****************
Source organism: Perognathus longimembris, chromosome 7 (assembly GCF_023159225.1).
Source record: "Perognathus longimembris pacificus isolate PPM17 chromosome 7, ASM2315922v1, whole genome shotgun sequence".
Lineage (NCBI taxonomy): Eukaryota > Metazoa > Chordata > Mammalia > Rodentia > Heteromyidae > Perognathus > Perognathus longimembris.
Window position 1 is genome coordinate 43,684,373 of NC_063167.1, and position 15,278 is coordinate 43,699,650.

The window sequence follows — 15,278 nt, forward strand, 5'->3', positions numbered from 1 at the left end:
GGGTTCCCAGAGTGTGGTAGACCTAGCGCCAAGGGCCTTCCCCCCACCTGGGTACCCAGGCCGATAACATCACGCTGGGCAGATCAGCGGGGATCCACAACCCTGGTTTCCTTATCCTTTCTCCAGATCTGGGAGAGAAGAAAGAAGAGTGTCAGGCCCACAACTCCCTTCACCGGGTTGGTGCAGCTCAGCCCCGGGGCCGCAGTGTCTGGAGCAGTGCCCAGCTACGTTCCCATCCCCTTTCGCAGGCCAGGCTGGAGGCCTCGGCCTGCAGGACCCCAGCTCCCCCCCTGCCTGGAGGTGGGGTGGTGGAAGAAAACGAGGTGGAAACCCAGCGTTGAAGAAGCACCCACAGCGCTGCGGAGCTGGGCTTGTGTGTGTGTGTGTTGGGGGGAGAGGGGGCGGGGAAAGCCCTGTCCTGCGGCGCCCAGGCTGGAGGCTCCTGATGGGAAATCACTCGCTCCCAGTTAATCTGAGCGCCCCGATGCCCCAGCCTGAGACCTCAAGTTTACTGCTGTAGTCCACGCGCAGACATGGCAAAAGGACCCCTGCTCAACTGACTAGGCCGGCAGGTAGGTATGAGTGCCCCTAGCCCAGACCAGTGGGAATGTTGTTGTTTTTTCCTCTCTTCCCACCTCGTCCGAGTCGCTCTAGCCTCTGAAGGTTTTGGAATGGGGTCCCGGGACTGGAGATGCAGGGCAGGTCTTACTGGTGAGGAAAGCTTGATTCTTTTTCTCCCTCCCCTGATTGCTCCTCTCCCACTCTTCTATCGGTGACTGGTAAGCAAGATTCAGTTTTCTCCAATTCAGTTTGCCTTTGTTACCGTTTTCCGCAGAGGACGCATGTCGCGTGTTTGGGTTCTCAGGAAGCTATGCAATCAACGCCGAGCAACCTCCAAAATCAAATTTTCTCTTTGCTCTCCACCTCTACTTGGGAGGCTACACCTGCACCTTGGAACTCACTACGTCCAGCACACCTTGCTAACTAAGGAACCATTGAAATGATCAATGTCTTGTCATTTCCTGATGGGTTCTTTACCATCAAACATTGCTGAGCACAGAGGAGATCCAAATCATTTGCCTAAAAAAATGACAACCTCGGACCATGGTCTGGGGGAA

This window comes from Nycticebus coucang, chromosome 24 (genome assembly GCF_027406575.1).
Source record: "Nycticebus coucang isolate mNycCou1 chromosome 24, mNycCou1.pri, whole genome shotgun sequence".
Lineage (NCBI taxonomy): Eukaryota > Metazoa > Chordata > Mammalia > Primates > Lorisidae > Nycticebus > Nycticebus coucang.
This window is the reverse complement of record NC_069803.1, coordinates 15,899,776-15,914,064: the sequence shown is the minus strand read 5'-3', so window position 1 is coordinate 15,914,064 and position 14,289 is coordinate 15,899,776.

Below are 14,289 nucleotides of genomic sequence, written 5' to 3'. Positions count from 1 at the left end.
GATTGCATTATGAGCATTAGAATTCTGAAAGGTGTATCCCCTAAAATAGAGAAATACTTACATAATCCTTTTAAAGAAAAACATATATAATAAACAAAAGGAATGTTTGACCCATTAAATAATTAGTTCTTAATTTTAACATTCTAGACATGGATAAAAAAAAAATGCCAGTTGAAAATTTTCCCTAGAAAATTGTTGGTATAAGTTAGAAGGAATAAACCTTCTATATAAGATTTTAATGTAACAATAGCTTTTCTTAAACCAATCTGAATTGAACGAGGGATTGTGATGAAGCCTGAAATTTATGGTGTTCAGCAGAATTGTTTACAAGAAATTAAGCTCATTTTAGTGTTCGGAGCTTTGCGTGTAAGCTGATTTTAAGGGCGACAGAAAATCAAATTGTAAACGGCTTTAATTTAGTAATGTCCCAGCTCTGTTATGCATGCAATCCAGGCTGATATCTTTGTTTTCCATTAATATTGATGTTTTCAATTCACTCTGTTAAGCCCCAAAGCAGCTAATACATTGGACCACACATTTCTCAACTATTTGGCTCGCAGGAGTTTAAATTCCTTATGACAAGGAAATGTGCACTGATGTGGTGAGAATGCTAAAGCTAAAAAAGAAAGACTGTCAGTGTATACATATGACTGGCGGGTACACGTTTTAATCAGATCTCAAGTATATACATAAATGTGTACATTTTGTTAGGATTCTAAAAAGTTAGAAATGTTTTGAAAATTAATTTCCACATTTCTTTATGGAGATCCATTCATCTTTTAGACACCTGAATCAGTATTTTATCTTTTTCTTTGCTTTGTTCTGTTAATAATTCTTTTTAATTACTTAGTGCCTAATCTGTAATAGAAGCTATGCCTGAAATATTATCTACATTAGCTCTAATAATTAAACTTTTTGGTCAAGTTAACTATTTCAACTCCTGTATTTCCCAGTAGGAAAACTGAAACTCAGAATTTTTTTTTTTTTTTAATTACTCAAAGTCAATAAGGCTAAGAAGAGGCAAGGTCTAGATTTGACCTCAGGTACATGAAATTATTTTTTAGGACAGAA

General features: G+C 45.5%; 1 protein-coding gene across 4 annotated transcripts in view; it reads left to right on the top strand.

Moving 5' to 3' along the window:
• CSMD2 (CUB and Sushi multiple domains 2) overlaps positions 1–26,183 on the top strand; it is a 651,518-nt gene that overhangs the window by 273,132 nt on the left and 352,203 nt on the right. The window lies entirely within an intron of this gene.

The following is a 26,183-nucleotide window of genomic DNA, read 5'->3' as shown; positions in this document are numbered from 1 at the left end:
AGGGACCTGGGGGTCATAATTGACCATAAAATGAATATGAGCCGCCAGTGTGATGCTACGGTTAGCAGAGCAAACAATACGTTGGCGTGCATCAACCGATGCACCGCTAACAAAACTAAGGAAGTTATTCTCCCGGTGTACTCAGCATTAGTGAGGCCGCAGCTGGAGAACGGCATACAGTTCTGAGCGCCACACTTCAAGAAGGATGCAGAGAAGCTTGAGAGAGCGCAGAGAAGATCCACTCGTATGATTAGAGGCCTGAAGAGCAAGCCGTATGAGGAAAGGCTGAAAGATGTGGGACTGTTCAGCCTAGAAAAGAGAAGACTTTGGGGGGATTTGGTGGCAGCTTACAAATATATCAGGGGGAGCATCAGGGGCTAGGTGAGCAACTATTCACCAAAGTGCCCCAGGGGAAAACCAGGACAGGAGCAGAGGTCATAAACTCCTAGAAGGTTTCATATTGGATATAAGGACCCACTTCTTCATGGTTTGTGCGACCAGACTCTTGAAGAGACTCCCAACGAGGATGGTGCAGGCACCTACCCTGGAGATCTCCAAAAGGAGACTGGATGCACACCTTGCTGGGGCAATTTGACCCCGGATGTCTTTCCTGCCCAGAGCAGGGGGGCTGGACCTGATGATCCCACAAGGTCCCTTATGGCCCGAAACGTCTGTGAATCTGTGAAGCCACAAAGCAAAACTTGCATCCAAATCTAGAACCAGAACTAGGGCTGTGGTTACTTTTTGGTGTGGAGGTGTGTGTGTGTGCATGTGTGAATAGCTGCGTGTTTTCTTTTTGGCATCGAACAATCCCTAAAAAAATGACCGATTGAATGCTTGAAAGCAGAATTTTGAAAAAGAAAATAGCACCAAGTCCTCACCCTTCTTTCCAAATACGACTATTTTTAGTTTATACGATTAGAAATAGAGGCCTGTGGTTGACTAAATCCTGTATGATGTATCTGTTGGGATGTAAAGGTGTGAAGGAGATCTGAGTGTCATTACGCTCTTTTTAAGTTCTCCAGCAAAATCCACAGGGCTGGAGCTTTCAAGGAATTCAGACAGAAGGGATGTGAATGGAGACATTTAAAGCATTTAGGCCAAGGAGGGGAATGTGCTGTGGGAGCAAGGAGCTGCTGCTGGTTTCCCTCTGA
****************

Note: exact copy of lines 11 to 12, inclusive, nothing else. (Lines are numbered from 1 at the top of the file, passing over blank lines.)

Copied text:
Below are 14,289 nucleotides of genomic sequence, written 5' to 3'. Positions count from 1 at the left end.
GATTGCATTATGAGCATTAGAATTCTGAAAGGTGTATCCCCTAAAATAGAGAAATACTTACATAATCCTTTTAAAGAAAAACATATATAATAAACAAAAGGAATGTTTGACCCATTAAATAATTAGTTCTTAATTTTAACATTCTAGACATGGATAAAAAAAAAATGCCAGTTGAAAATTTTCCCTAGAAAATTGTTGGTATAAGTTAGAAGGAATAAACCTTCTATATAAGATTTTAATGTAACAATAGCTTTTCTTAAACCAATCTGAATTGAACGAGGGATTGTGATGAAGCCTGAAATTTATGGTGTTCAGCAGAATTGTTTACAAGAAATTAAGCTCATTTTAGTGTTCGGAGCTTTGCGTGTAAGCTGATTTTAAGGGCGACAGAAAATCAAATTGTAAACGGCTTTAATTTAGTAATGTCCCAGCTCTGTTATGCATGCAATCCAGGCTGATATCTTTGTTTTCCATTAATATTGATGTTTTCAATTCACTCTGTTAAGCCCCAAAGCAGCTAATACATTGGACCACACATTTCTCAACTATTTGGCTCGCAGGAGTTTAAATTCCTTATGACAAGGAAATGTGCACTGATGTGGTGAGAATGCTAAAGCTAAAAAAGAAAGACTGTCAGTGTATACATATGACTGGCGGGTACACGTTTTAATCAGATCTCAAGTATATACATAAATGTGTACATTTTGTTAGGATTCTAAAAAGTTAGAAATGTTTTGAAAATTAATTTCCACATTTCTTTATGGAGATCCATTCATCTTTTAGACACCTGAATCAGTATTTTATCTTTTTCTTTGCTTTGTTCTGTTAATAATTCTTTTTAATTACTTAGTGCCTAATCTGTAATAGAAGCTATGCCTGAAATATTATCTACATTAGCTCTAATAATTAAACTTTTTGGTCAAGTTAACTATTTCAACTCCTGTATTTCCCAGTAGGAAAACTGAAACTCAGAATTTTTTTTTTTTTTTAATTACTCAAAGTCAATAAGGCTAAGAAGAGGCAAGGTCTAGATTTGACCTCAGGTACATGAAATTATTTTTTAGGACAGAA